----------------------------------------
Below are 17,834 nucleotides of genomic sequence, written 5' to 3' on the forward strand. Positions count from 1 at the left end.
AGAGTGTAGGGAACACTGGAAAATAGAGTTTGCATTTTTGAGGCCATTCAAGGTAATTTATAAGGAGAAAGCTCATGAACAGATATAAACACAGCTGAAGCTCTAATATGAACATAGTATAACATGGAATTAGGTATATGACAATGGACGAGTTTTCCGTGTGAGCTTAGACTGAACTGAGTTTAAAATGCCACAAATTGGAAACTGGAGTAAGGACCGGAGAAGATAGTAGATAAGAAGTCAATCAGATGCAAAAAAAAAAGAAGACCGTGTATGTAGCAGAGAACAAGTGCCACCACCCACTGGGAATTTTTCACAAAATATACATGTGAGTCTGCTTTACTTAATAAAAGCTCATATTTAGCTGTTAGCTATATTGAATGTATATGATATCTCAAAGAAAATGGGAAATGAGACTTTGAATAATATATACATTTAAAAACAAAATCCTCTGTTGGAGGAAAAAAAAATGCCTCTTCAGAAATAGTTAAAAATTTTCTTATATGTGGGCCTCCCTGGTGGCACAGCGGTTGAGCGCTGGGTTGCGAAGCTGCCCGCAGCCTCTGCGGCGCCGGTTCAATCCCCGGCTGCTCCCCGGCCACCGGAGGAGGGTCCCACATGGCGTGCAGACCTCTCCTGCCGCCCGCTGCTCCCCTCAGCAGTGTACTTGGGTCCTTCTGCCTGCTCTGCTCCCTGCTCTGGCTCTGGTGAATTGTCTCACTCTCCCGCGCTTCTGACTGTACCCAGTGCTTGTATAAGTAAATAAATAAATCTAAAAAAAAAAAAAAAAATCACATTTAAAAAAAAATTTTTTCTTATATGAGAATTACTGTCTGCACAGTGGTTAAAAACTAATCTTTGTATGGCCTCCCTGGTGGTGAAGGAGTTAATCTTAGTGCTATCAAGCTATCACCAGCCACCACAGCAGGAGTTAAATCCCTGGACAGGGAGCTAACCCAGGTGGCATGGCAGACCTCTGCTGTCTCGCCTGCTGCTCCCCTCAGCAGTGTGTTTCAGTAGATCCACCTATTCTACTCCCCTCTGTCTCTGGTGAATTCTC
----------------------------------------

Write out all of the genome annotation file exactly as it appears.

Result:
Below are 17,834 nucleotides of genomic sequence, written 5' to 3' on the forward strand. Positions count from 1 at the left end.
AGAGTGTAGGGAACACTGGAAAATAGAGTTTGCATTTTTGAGGCCATTCAAGGTAATTTATAAGGAGAAAGCTCATGAACAGATATAAACACAGCTGAAGCTCTAATATGAACATAGTATAACATGGAATTAGGTATATGACAATGGACGAGTTTTCCGTGTGAGCTTAGACTGAACTGAGTTTAAAATGCCACAAATTGGAAACTGGAGTAAGGACCGGAGAAGATAGTAGATAAGAAGTCAATCAGATGCAAAAAAAAAAGAAGACCGTGTATGTAGCAGAGAACAAGTGCCACCACCCACTGGGAATTTTTCACAAAATATACATGTGAGTCTGCTTTACTTAATAAAAGCTCATATTTAGCTGTTAGCTATATTGAATGTATATGATATCTCAAAGAAAATGGGAAATGAGACTTTGAATAATATATACATTTAAAAACAAAATCCTCTGTTGGAGGAAAAAAAAATGCCTCTTCAGAAATAGTTAAAAATTTTCTTATATGTGGGCCTCCCTGGTGGCACAGCGGTTGAGCGCTGGGTTGCGAAGCTGCCCGCAGCCTCTGCGGCGCCGGTTCAATCCCCGGCTGCTCCCCGGCCACCGGAGGAGGGTCCCACATGGCGTGCAGACCTCTCCTGCCGCCCGCTGCTCCCCTCAGCAGTGTACTTGGGTCCTTCTGCCTGCTCTGCTCCCTGCTCTGGCTCTGGTGAATTGTCTCACTCTCCCGCGCTTCTGACTGTACCCAGTGCTTGTATAAGTAAATAAATAAATCTAAAAAAAAAAAAAAAAATCACATTTAAAAAAAAATTTTTTCTTATATGAGAATTACTGTCTGCACAGTGGTTAAAAACTAATCTTTGTATGGCCTCCCTGGTGGTGAAGGAGTTAATCTTAGTGCTATCAAGCTATCACCAGCCACCACAGCAGGAGTTAAATCCCTGGACAGGGAGCTAACCCAGGTGGCATGGCAGACCTCTGCTGTCTCGCCTGCTGCTCCCCTCAGCAGTGTGTTTCAGTAGATCCACCTATTCTACTCCCCTCTGTCTCTGGTGAATTCTC